Masthead banner of Park Science: Integrating Research and Resource Management in the National Parks; ISSN 1090-9966; link to current issue
Volume 24
Number 2
Winter 2006-2007
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Collared lizard, Ozark National Scenic Riverways, Missouri. (Alan R. Templeton) Using prescribed fire to restore evolutionary processes at Ozark National Scenic Riverways
The case of the collared lizard
By Angela R. Smith, summarizing the research of Alan R. Templeton
Published: 4 Sep 2015 (online)  •  14 Sep 2015 (in print)
Gene flow—a natural process
Decline of the collared lizard
Prescribed fire
About the author and researcher
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“Earth’s biodiversity is the product of past evolution, and is not, nor has it ever been, static. Hence, conservation programs should try to preserve processes (such as evolution) that affect living organisms and ecosystems rather than conserving the current status quo of the living world.”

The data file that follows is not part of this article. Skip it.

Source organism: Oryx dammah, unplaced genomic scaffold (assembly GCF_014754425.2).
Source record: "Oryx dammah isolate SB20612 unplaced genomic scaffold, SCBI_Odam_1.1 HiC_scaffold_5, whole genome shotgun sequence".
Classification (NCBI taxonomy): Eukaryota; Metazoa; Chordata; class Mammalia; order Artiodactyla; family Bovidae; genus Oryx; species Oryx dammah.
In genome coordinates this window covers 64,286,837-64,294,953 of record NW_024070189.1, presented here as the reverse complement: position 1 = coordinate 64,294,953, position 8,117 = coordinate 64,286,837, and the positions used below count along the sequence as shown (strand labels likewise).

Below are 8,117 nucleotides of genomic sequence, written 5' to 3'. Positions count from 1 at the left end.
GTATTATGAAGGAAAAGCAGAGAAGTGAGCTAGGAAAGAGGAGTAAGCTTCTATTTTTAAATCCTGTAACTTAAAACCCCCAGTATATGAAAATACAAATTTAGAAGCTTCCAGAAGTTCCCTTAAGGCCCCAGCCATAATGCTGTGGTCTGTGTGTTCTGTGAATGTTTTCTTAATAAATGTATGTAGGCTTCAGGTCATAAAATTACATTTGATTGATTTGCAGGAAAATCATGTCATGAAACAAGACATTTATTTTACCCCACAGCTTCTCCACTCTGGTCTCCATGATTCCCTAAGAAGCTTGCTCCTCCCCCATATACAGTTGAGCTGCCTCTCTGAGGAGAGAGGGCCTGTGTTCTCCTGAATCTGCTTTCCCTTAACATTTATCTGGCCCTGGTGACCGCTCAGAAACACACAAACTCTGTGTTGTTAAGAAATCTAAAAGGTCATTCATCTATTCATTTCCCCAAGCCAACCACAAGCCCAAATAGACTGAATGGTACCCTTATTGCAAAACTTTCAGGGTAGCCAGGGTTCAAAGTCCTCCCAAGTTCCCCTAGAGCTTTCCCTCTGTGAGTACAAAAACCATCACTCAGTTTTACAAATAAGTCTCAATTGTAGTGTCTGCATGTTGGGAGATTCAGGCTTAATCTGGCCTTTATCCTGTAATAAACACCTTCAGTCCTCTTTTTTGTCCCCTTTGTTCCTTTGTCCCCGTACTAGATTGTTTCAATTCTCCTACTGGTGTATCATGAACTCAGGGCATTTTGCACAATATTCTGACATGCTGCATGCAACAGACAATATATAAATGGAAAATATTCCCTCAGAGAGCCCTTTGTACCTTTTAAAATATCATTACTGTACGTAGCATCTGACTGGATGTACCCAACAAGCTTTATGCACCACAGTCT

—Alan Templeton

Collared lizard (Crotaphytus collaris collaris).

Alan R. Templeton

Collared lizard (Crotaphytus collaris collaris).

At its most basic level, the National Park Service (NPS) mission is to protect and preserve resources. Yet meaningful assessment of our success in this broad mandate can be difficult. In parks set aside to preserve exceptional natural resources, aspects such as water quality, species diversity, and natural processes will inevitably be part of the “protection and preservation” yardstick. But managers must also consider other issues when implementing the NPS mission. For example, on a global scale, human activities are causing massive impacts on biodiversity at the ecosystem, community, species, and genetic levels. Though impacts on species diversity are often more obvious and thus receive more human attention, impacts on genetic diversity affect the very foundation of all the other levels.

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This page updated:  1 June 2007

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From the Editor
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  Using prescribed fire to restore evolutionary processes at Ozark National Scenic Riverways
Using a rapid method to predict recreational water quality at Cuyahoga Valley National Park, Ohio
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